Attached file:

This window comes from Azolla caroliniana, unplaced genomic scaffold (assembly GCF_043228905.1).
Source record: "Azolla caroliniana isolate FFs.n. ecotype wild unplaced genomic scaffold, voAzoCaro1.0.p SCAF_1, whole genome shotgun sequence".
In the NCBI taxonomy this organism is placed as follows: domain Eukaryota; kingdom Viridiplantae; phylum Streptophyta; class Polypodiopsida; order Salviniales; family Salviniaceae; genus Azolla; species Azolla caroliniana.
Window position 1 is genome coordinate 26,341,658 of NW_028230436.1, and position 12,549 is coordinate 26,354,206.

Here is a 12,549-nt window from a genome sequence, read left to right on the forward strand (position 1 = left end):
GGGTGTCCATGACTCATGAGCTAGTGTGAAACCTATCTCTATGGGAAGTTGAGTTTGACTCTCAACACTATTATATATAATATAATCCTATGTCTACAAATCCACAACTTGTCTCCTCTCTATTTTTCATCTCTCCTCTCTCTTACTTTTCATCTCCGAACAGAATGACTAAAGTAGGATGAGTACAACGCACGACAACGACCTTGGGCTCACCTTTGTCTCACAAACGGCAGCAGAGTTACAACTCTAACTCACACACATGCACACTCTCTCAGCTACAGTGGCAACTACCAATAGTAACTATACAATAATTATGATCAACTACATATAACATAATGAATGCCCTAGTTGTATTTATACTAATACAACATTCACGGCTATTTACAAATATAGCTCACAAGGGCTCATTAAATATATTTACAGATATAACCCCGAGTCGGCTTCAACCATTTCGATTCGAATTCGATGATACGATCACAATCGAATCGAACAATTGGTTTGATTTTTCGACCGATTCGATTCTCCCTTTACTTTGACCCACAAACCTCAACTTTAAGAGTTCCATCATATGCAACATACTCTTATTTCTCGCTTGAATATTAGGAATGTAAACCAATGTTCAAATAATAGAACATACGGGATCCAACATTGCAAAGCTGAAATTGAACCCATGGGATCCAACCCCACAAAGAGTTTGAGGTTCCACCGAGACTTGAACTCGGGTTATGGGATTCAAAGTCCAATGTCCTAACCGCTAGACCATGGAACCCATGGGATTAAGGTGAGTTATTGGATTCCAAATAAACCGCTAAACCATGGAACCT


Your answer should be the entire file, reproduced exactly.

This window comes from Azolla caroliniana, unplaced genomic scaffold (assembly GCF_043228905.1).
Source record: "Azolla caroliniana isolate FFs.n. ecotype wild unplaced genomic scaffold, voAzoCaro1.0.p SCAF_1, whole genome shotgun sequence".
In the NCBI taxonomy this organism is placed as follows: domain Eukaryota; kingdom Viridiplantae; phylum Streptophyta; class Polypodiopsida; order Salviniales; family Salviniaceae; genus Azolla; species Azolla caroliniana.
Window position 1 is genome coordinate 26,341,658 of NW_028230436.1, and position 12,549 is coordinate 26,354,206.

Here is a 12,549-nt window from a genome sequence, read left to right on the forward strand (position 1 = left end):
GGGTGTCCATGACTCATGAGCTAGTGTGAAACCTATCTCTATGGGAAGTTGAGTTTGACTCTCAACACTATTATATATAATATAATCCTATGTCTACAAATCCACAACTTGTCTCCTCTCTATTTTTCATCTCTCCTCTCTCTTACTTTTCATCTCCGAACAGAATGACTAAAGTAGGATGAGTACAACGCACGACAACGACCTTGGGCTCACCTTTGTCTCACAAACGGCAGCAGAGTTACAACTCTAACTCACACACATGCACACTCTCTCAGCTACAGTGGCAACTACCAATAGTAACTATACAATAATTATGATCAACTACATATAACATAATGAATGCCCTAGTTGTATTTATACTAATACAACATTCACGGCTATTTACAAATATAGCTCACAAGGGCTCATTAAATATATTTACAGATATAACCCCGAGTCGGCTTCAACCATTTCGATTCGAATTCGATGATACGATCACAATCGAATCGAACAATTGGTTTGATTTTTCGACCGATTCGATTCTCCCTTTACTTTGACCCACAAACCTCAACTTTAAGAGTTCCATCATATGCAACATACTCTTATTTCTCGCTTGAATATTAGGAATGTAAACCAATGTTCAAATAATAGAACATACGGGATCCAACATTGCAAAGCTGAAATTGAACCCATGGGATCCAACCCCACAAAGAGTTTGAGGTTCCACCGAGACTTGAACTCGGGTTATGGGATTCAAAGTCCAATGTCCTAACCGCTAGACCATGGAACCCATGGGATTAAGGTGAGTTATTGGATTCCAAATAAACCGCTAAACCATGGAACCT